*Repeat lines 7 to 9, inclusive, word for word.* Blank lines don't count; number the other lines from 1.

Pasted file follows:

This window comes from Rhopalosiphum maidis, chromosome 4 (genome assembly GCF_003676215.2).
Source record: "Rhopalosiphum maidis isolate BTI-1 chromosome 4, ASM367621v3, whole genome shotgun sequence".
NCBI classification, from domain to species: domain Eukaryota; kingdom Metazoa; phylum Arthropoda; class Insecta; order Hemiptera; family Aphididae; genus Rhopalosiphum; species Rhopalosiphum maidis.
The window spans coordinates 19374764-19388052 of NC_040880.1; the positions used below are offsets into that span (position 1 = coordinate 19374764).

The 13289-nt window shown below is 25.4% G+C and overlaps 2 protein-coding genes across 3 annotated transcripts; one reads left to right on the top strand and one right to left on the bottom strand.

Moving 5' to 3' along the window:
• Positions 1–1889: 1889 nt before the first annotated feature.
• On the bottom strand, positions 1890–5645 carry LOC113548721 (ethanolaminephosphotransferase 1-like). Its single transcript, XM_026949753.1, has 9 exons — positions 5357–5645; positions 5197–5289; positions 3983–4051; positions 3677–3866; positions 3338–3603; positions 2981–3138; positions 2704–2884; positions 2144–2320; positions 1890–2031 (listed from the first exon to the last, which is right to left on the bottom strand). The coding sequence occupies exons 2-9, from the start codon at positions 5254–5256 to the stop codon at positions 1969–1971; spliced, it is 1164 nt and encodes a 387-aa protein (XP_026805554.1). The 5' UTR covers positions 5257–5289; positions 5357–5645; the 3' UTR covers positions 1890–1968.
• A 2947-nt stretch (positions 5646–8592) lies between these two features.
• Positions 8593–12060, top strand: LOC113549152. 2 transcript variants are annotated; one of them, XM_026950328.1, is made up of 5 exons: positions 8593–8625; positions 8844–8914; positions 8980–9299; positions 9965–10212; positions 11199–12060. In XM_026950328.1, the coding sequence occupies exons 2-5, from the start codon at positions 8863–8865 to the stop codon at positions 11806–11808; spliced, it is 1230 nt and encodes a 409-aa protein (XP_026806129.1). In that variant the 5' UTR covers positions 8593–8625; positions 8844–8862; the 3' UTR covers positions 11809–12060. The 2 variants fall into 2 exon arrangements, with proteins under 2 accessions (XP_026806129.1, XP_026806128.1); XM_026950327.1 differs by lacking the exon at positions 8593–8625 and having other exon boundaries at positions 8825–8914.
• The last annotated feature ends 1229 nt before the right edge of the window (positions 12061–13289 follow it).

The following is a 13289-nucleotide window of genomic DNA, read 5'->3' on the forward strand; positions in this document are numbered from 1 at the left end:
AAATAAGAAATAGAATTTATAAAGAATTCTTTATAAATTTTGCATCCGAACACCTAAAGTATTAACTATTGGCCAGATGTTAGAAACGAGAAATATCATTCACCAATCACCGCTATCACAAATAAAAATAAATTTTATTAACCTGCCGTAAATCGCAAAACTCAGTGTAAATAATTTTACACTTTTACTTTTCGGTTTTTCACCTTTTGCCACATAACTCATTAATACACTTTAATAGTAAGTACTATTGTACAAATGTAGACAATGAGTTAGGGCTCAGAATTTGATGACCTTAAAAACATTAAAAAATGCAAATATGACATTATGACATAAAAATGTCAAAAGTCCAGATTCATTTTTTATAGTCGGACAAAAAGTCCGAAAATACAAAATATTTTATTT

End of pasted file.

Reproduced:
• Positions 1–1889: 1889 nt before the first annotated feature.
• On the bottom strand, positions 1890–5645 carry LOC113548721 (ethanolaminephosphotransferase 1-like). Its single transcript, XM_026949753.1, has 9 exons — positions 5357–5645; positions 5197–5289; positions 3983–4051; positions 3677–3866; positions 3338–3603; positions 2981–3138; positions 2704–2884; positions 2144–2320; positions 1890–2031 (listed from the first exon to the last, which is right to left on the bottom strand). The coding sequence occupies exons 2-9, from the start codon at positions 5254–5256 to the stop codon at positions 1969–1971; spliced, it is 1164 nt and encodes a 387-aa protein (XP_026805554.1). The 5' UTR covers positions 5257–5289; positions 5357–5645; the 3' UTR covers positions 1890–1968.
• A 2947-nt stretch (positions 5646–8592) lies between these two features.